Social neuroscience

The neuroscience of empathy: progress, pitfalls and promise

Journal name:
Nature Neuroscience
Volume:
15,
Pages:
675–680
Year published:
DOI:
doi:10.1038/nn.3085
Published online
Corrected online

Abstract

The last decade has witnessed enormous growth in the neuroscience of empathy. Here, we survey research in this domain with an eye toward evaluating its strengths and weaknesses. First, we take stock of the notable progress made by early research in characterizing the neural systems supporting two empathic sub-processes: sharing others' internal states and explicitly considering those states. Second, we describe methodological and conceptual pitfalls into which this work has sometimes fallen, which can limit its validity. These include the use of relatively artificial stimuli that differ qualitatively from the social cues people typically encounter and a lack of focus on the relationship between brain activity and social behavior. Finally, we describe current research trends that are overcoming these pitfalls through simple but important adjustments in focus, and the future promise of empathy research if these trends continue and expand.

At a glance

Figures

  1. Three major facets of empathy.
    Figure 1: Three major facets of empathy.

    For decades, behavioral research has examined each of these processes and developed theories about the nature of and relationships between each one. By contrast, the lion's share of neuroscience research in empathy has focused on two empathic processes: the tendency to take on, resonate with, or 'share' the emotions of others (experience sharing) and the ability to explicitly reason and draw inferences about their mental states (mentalizing). A third facet, the prosocial motivation to help others as a result of using one or both of the other facets to share and/or cognitively understand the emotions they are experiencing (prosocial concern), has begun receiving increasing neuroscientific attention in the last few years. Each of these empathic processes has also been described using other terms, some of which are listed here.

  2. Neuroscientific approaches to studying experience sharing and mentalizing, and the brain regions that are associated with each.
    Figure 2: Neuroscientific approaches to studying experience sharing and mentalizing, and the brain regions that are associated with each.

    (a) The experimental logic underlying studies of experience sharing. The blue circle represents brain regions engaged by direct, first-person experience of an affective response, motor intention or other internal state. The yellow circle represents regions engaged by third-person observation of someone else experiencing the same kind of internal state. To the extent that a region demonstrates neural resonance—common engagement by first- and third-person experience (green overlap)—it is described as supporting a perceiver's vicarious experience of a target's state (regions demonstrating such properties are highlighted in green in c). (b) Studies of mentalizing typically ask participants to make judgments about targets' beliefs, thoughts, intentions and/or feelings, as depicted in highly stylized social cues, including vignettes (top left), posed facial expressions (right), or even more isolated nonverbal cues, such as target eye gaze (bottom left). Regions engaged by such tasks (blue in c) are described as contributing to perceivers' ability to mentalize. (c) Brain regions associated with experience sharing and mentalizing. IPL, inferior parietal lobule; TPJ, temporoparietal junction; pSTS, posterior superior temporal sulcus; TP, temporal ole; AI, anterior insula; PMC, premotor cortex; PCC, posterior cingulate cortex; ACC, anterior cingulate cortex; MPFC, medial prefrontal cortex.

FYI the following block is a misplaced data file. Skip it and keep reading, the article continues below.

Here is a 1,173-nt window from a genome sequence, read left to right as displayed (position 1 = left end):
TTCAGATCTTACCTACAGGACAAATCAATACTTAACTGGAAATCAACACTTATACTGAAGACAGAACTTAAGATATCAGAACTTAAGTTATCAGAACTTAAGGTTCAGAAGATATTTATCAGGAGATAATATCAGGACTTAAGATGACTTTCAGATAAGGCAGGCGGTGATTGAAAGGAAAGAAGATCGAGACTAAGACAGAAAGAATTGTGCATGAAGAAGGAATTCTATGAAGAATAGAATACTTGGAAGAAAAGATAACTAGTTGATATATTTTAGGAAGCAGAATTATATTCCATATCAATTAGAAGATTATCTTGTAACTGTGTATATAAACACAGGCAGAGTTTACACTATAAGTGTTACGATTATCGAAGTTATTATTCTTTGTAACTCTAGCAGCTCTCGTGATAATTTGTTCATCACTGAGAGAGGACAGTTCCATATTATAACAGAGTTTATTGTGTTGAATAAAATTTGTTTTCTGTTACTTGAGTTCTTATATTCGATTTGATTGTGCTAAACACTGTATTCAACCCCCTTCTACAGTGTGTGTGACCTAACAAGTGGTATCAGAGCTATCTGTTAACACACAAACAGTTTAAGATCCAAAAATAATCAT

Change history

Corrected online 30 April 2012
In the version of this article initially published, the middle initial of author Kevin N. Ochsner was omitted. The error has been corrected in the HTML and PDF versions of the article.

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Affiliations

  1. Department of Psychology, Harvard University, Cambridge, Massachusetts, USA.

    • Jamil Zaki
  2. Department of Psychology, Columbia University, New York, New York, USA.

    • Kevin N Ochsner

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The authors declare no competing financial interests.

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